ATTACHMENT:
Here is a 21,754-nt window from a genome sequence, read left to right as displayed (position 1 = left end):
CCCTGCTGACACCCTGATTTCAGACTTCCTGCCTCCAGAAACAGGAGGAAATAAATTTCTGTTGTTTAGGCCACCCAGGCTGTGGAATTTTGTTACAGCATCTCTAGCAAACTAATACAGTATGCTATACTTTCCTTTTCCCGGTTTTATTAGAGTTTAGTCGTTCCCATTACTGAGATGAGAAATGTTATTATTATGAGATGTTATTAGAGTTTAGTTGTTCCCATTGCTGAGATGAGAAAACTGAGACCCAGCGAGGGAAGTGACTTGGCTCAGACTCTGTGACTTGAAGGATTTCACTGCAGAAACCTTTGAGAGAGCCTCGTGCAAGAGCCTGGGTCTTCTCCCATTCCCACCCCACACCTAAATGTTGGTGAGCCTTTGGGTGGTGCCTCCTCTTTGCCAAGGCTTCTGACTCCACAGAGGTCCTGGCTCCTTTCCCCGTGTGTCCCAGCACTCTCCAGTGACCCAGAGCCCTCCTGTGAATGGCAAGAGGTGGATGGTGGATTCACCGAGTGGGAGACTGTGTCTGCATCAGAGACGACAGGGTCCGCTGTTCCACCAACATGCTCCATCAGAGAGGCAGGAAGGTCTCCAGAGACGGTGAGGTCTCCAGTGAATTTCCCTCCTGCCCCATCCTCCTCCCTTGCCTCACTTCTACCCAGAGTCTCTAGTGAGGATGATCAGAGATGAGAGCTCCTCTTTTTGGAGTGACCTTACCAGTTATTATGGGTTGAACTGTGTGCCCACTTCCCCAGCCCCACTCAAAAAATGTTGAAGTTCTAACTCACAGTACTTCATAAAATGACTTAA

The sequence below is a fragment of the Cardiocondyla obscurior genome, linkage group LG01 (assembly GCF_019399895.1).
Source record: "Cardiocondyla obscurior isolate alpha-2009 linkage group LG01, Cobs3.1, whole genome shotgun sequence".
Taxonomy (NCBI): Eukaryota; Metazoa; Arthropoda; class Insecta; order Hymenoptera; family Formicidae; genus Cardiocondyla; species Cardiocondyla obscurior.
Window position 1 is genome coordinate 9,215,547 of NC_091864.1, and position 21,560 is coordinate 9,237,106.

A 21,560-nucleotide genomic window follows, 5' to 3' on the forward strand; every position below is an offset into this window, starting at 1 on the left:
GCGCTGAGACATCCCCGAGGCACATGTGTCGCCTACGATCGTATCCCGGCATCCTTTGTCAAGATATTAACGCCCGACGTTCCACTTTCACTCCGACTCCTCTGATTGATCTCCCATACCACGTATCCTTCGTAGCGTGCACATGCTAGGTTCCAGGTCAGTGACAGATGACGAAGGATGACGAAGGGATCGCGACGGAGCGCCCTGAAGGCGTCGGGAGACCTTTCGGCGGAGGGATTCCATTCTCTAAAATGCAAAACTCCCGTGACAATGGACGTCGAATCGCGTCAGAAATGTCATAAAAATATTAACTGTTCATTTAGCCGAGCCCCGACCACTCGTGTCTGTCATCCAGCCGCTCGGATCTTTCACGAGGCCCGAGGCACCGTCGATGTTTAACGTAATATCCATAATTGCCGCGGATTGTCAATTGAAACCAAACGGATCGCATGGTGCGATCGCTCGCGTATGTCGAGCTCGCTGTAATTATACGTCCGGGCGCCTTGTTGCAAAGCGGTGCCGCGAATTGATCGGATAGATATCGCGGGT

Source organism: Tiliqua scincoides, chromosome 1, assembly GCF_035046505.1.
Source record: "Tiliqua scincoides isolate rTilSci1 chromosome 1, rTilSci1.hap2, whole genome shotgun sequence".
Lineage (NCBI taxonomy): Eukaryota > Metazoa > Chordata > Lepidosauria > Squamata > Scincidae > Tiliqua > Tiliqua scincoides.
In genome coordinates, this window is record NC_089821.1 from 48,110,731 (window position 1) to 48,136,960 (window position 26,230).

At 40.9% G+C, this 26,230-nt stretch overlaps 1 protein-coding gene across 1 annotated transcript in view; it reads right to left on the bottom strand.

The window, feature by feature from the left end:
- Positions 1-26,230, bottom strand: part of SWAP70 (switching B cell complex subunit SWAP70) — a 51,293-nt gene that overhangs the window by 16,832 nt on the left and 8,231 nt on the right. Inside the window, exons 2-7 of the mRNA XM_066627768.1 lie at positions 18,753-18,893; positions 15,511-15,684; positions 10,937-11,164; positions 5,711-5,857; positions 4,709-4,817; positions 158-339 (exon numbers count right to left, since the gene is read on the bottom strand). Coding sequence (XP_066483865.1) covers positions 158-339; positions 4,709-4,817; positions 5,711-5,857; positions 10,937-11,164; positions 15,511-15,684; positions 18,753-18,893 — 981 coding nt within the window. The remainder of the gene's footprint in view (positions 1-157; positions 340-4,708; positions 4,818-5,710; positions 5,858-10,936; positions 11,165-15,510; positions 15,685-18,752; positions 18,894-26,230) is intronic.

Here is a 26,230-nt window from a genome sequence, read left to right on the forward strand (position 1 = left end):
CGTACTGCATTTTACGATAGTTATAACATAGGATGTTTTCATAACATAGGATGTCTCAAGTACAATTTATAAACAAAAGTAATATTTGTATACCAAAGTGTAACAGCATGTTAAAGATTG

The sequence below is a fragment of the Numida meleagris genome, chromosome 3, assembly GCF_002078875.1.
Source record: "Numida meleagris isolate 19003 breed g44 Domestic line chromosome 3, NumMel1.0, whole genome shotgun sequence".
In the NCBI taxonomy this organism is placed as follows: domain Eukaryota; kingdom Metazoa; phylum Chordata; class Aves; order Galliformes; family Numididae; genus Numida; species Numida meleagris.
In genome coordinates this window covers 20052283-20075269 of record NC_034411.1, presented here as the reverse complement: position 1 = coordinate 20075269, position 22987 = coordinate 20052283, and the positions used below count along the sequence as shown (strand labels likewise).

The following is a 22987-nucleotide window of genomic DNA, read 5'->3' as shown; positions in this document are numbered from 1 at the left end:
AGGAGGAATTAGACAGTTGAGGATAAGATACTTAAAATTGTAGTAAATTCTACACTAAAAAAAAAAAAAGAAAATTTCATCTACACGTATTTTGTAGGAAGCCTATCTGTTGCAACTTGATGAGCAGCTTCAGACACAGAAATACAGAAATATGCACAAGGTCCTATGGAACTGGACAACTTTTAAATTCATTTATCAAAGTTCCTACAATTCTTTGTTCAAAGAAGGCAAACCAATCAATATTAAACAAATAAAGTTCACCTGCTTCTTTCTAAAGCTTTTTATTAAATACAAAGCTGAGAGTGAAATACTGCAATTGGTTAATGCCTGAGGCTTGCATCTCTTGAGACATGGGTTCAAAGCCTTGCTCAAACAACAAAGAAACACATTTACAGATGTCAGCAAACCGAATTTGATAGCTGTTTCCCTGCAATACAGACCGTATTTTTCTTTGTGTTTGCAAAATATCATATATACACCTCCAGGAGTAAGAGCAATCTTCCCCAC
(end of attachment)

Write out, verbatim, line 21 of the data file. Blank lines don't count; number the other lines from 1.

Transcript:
In genome coordinates this window covers 20052283-20075269 of record NC_034411.1, presented here as the reverse complement: position 1 = coordinate 20075269, position 22987 = coordinate 20052283, and the positions used below count along the sequence as shown (strand labels likewise).